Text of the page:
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Gardener frets food ‘paradise’ is in peril due to overpowering yard invader: ‘Act now while you still can’

“If it’s only just appeared in your yard you may be able to manage it with aggressive hand-pulling or digging out roots.”

"If it's only just appeared in your yard you may be able to manage it with aggressive hand-pulling or digging out roots."

Photo Credit: iStock

A gardener turned to the internet for advice after discovering their “native foods paradise” could be in trouble.

In the subreddit r/NativePlantGardening, the Redditor explained how they were planning to seed their yard with veggies, pumpkins, and marigolds, which would join a variety of native plants already growing. 

The problem? An invasive species called “tree of heaven” had begun to take over, and they wanted something that would “choke” the plant. 

“If it’s only just appeared in your yard you may be able to manage it with aggressive hand-pulling or digging out roots, but it is incredibly aggressive and the root systems store a huge amount of energy,” one commenter said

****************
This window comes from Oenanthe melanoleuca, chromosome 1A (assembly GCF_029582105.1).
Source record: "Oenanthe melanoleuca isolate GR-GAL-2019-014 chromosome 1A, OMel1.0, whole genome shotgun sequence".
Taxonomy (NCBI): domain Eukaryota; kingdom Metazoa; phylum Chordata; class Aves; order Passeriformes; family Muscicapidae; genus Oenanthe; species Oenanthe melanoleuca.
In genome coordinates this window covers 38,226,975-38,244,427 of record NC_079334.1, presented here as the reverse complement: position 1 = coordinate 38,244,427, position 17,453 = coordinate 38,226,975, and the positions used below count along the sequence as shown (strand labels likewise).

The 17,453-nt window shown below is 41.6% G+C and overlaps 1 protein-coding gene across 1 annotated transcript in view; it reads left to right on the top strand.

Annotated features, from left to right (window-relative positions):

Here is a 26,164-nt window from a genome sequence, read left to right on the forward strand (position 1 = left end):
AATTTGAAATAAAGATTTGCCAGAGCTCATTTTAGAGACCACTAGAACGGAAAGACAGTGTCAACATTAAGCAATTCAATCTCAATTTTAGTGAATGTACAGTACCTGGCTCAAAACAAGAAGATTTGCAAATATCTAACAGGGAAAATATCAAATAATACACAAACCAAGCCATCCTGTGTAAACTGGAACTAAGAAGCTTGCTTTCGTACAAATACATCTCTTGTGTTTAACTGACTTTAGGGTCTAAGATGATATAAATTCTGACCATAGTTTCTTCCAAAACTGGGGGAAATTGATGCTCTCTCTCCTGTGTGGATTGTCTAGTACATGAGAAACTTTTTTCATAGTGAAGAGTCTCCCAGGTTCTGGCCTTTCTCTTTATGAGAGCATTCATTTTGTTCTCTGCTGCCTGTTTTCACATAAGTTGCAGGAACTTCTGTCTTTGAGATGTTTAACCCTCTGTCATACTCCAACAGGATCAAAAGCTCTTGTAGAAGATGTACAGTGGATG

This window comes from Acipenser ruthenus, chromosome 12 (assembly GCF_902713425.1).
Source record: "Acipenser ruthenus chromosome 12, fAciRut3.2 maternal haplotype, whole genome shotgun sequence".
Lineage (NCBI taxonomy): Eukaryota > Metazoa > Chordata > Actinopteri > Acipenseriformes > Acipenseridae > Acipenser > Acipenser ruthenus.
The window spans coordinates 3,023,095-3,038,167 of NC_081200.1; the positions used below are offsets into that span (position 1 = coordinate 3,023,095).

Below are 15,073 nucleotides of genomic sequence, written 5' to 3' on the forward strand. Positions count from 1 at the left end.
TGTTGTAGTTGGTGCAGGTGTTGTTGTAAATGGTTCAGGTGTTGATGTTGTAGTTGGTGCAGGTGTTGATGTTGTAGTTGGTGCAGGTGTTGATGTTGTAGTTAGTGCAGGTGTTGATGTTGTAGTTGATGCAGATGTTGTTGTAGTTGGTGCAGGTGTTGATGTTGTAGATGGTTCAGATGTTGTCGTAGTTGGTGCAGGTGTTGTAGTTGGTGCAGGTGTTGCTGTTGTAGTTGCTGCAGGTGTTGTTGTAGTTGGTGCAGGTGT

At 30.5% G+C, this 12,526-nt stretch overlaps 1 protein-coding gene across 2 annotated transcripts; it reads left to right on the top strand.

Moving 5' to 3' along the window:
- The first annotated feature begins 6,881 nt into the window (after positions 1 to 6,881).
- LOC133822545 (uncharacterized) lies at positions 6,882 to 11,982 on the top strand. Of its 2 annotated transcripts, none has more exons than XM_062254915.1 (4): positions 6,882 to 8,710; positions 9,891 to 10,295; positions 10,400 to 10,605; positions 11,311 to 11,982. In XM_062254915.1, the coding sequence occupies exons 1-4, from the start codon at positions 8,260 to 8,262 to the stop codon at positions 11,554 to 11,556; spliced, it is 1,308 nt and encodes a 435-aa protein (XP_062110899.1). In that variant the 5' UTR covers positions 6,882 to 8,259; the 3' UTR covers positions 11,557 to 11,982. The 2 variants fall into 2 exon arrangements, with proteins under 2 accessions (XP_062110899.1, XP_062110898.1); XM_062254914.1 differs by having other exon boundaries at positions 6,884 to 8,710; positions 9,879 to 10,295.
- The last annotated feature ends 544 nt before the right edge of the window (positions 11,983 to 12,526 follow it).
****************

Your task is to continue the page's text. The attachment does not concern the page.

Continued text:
As detailed by the Nature Conservancy, tree of heaven arrived in the United States from China in the 1700s. Its roots damage pavement and building foundations, and the tree creates an “abundant amount of seeds” that can rapidly overpower native species and even make the soil toxic to other plants. 

In addition to saving homeowners time and money on lawn care, native plants are essential to protect the health of local ecosystems, providing food for wildlife and beneficial insects, including bees

The winged creatures pollinate 71 of the 100 crop species responsible for 90% of all the food consumed globally, according to the U.N. Environment Programme

Some people have controlled the invasive tree of heaven with herbicides, but thankfully, like with weeds and garden-damaging pests, there are ways to get rid of it without toxic chemicals that hurt pollinators — even if it might be sweat-inducing work

“That plant is incredibly impressive in its survivability,” one Redditor commented, pointing to the “intensive hand-pulling” required to remove young seedlings. 

“If that tree of heaven is new…act now while you still can. … Be prepared to pull again next spring. Hopefully after a season you can successfully remove it,” another said

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